An Overview of Insomnia

Medically Reviewed by Carol DerSarkissian, MD on January 15, 2022
4 min read

Can't get to sleep at night? Can't stay asleep? Insomnia is a sleep disorder that prevents people from falling and/or staying asleep. People with insomnia have one or more of these symptoms:

  • Difficulty falling asleep
  • Waking up during the night and having trouble going back to sleep
  • Waking up too early in the morning
  • Feeling tired when you wake up
  • Being sleepy or tired during the day
  • Feeling cranky or irritable
  • Problems with focus or memory

Primary insomnia is not directly linked to any other health condition or problem.

Secondary insomnia comes from something else, like a health condition (such as asthma, depression, arthritis, cancer, or heartburn), pain, a medication, or a substance like alcohol.

Insomnia can be short-term (acute), or it can last a long time (chronic). It can also come and go, with periods of time when a person sleeps fine. Acute insomnia can last up to 3 months and often has a cause like stress. Insomnia is chronic when a person has sleep trouble at least 3 nights a week for a month or longer. Insomnia can last for years if you don't treat the cause.

Causes of acute insomnia can include:

  • Major life stress (job loss or change, death of a loved one, divorce, moving)
  • Illness
  • Emotional or physical discomfort
  • Noise, light, or being too hot or too cold while you're trying to sleep
  • Some medications (including certain ones for colds, allergies, depression, high blood pressure, and asthma)
  • Changes to a normal sleep schedule (like jet lag or switching from a day shift to night shift, for example)

Causes of chronic insomnia include:

  • Irregular sleep schedules
  • Substances that interfere with sleep (alcohol, caffeine, nicotine)
  • Activities that stimulate the brain (playing video games, watching TV) right before bedtime
  • For some people, exercising too close to bed time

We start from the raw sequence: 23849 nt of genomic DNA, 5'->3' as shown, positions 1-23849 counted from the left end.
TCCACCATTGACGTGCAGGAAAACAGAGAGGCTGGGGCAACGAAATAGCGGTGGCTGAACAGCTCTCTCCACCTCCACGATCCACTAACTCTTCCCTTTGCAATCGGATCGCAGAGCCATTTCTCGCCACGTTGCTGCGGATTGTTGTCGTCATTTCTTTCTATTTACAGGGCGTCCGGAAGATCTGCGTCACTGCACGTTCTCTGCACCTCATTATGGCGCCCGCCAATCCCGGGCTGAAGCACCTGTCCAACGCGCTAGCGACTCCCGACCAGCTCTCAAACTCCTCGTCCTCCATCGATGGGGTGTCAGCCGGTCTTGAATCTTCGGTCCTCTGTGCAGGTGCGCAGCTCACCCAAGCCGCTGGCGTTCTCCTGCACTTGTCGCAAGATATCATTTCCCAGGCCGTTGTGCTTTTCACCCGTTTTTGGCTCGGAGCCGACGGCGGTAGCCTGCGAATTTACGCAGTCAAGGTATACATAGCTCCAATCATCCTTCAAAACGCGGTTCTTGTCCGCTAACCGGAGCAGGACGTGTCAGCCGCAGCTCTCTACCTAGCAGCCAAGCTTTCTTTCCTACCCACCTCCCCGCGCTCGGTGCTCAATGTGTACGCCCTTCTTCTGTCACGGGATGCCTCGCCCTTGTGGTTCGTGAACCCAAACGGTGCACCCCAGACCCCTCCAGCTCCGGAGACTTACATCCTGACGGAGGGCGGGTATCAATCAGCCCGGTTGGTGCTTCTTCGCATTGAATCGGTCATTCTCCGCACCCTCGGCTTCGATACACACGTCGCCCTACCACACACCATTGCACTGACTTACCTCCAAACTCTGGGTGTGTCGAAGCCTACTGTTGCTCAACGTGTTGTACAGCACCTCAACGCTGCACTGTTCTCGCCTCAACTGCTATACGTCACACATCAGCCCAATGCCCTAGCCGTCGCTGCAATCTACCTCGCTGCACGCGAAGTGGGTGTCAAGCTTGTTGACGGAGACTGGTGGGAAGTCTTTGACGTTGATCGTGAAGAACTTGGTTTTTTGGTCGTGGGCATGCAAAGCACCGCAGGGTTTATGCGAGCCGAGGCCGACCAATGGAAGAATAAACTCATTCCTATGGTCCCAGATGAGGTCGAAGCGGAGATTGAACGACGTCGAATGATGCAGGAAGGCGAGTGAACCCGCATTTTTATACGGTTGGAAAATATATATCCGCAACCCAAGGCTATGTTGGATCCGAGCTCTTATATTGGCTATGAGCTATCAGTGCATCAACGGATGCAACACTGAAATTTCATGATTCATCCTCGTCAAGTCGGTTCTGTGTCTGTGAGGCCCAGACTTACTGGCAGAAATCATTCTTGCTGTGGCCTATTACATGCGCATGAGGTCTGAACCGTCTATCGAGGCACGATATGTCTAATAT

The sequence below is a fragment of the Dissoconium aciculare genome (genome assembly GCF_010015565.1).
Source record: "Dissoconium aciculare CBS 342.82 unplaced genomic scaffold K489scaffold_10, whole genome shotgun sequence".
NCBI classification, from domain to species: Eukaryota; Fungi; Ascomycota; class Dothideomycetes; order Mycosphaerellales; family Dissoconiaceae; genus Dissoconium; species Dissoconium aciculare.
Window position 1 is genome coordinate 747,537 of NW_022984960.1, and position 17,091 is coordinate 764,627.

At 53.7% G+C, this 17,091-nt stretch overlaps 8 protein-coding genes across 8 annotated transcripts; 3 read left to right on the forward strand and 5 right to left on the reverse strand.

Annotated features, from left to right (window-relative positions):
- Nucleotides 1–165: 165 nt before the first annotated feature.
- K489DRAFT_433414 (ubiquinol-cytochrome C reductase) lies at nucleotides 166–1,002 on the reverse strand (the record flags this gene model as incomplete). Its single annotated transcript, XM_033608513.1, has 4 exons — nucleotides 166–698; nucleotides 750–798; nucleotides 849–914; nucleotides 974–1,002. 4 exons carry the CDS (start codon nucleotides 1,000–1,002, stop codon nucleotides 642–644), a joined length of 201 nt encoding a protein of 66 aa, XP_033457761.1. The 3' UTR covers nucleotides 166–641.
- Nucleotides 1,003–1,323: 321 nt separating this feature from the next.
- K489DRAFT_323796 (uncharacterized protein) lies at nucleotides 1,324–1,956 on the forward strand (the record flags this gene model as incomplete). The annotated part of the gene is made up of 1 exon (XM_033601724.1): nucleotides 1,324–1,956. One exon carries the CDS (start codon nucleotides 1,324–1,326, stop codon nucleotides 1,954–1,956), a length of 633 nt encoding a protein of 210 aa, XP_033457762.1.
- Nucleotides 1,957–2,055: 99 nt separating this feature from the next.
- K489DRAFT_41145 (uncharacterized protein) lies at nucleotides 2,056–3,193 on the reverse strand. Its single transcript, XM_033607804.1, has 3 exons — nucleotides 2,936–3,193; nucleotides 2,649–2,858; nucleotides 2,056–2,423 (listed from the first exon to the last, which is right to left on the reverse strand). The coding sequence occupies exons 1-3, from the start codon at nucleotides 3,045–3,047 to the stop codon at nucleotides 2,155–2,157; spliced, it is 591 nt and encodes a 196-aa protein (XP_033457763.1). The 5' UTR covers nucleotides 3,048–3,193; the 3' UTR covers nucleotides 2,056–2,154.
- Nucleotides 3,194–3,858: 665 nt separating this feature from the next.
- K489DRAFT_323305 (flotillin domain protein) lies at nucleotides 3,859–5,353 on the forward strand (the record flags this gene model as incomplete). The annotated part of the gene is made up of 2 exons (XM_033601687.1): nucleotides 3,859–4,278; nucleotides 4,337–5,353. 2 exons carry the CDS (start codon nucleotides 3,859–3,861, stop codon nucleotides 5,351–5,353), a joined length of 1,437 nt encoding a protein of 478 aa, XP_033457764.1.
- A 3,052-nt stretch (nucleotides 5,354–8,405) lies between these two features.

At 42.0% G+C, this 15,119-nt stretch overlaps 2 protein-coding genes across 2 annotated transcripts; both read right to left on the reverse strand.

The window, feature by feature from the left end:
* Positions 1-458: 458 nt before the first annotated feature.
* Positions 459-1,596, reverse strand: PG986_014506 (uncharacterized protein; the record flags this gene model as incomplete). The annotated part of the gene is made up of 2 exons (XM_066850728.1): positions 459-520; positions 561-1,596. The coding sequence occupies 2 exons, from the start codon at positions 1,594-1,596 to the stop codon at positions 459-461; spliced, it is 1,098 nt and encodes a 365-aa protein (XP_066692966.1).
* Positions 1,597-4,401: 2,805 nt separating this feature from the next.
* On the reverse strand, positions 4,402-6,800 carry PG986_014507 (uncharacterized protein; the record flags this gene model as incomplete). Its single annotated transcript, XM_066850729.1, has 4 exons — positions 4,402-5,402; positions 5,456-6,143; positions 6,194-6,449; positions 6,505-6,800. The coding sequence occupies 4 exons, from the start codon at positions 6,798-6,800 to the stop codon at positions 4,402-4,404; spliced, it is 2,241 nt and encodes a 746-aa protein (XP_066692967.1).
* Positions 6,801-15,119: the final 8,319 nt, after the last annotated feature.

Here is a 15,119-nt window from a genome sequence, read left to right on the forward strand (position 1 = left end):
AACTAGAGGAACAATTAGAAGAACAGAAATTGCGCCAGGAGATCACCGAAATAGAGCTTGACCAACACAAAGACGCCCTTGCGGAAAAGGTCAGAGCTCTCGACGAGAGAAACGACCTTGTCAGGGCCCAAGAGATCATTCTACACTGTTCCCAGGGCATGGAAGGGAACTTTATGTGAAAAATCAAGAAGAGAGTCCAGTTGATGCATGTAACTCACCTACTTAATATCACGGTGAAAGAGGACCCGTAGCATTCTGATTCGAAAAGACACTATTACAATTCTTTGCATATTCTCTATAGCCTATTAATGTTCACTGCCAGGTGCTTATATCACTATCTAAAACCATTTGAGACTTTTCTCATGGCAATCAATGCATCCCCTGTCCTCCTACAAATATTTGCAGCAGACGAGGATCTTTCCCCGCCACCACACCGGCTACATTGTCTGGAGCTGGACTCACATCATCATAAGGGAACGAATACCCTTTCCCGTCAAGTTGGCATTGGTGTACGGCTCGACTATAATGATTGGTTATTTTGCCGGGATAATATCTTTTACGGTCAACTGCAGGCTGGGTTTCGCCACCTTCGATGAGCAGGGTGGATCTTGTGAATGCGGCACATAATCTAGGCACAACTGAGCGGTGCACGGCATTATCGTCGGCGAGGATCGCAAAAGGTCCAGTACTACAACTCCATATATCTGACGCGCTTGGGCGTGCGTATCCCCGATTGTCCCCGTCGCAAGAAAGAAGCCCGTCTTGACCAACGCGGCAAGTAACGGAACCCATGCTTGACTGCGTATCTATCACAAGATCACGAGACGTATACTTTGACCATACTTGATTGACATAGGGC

• Using the bedroom for activities other than sleep and sex
  • Depression or anxiety
  • Chronic stress
  • Pain or discomfort at night
  • Poor sleep habits

If you think you have insomnia, talk to your doctor or health care provider. A checkup may include a physical exam and questions about your health and sleep problems. You may be asked to keep a sleep diary for a week or 2, where you keep track of your sleep patterns and how you feel during the day. Your health care provider may want to talk to your bed partner, too, about the amount and quality of your sleep. In some cases, you may be referred to a sleep center for special tests.

You may not even need any treatment for acute insomnia. In mild cases, it often can be cured with good sleep habits (see below). If your insomnia makes it hard for you to function during the day because you are tired, your doctor may prescribe sleeping pills for a limited time. These quick-working, short-acting drugs can help you avoid next-day drowsiness. There is not a lot of evidence that over-the-counter sleeping pills are effective for insomnia. They may have troubling side effects including daytime drowsiness..

Good sleep habits, also called sleep hygiene, can help you get a good night's sleep and beat insomnia. Try these:

  • Go to sleep about the same time each night. Get up at the same time each morning. Try not to take naps during the day, because naps may make you less sleepy at night.
  • Avoid caffeine, nicotine, and alcohol late in the day. Caffeine and nicotine are stimulants and can keep you from nodding off. Alcohol can cause waking in the night and leads to poor sleep.
  • Get regular exercise. You'll feel more tired at night. However, you may not want to exercise within about 3 or 4 hours of bedtime. Doing so keeps some people from falling asleep.
  • Don't eat a heavy meal late in the day. Eat dinner at least 2 hours before bedtime. A light snack before bedtime, however, may help you sleep.
  • Make your bedroom comfortable. Be sure that it is dark, quiet, and not too warm or too cold. If light is a problem, try a sleeping mask. If noise is a problem, try earplugs, a fan, or a "white noise" machine to cover up outside sounds.
  • Follow a routine to help you relax before sleep. For example, read a book, listen to music, or take a bath.
  • Avoid using your bed for anything other than sleep or sex.
  • If you can't fall asleep and don't feel drowsy, get up. Read or do something quiet until you feel sleepy.
  • If you find yourself lying awake worrying about things, try making a to-do list before you go to bed. This may help take away worries overnight.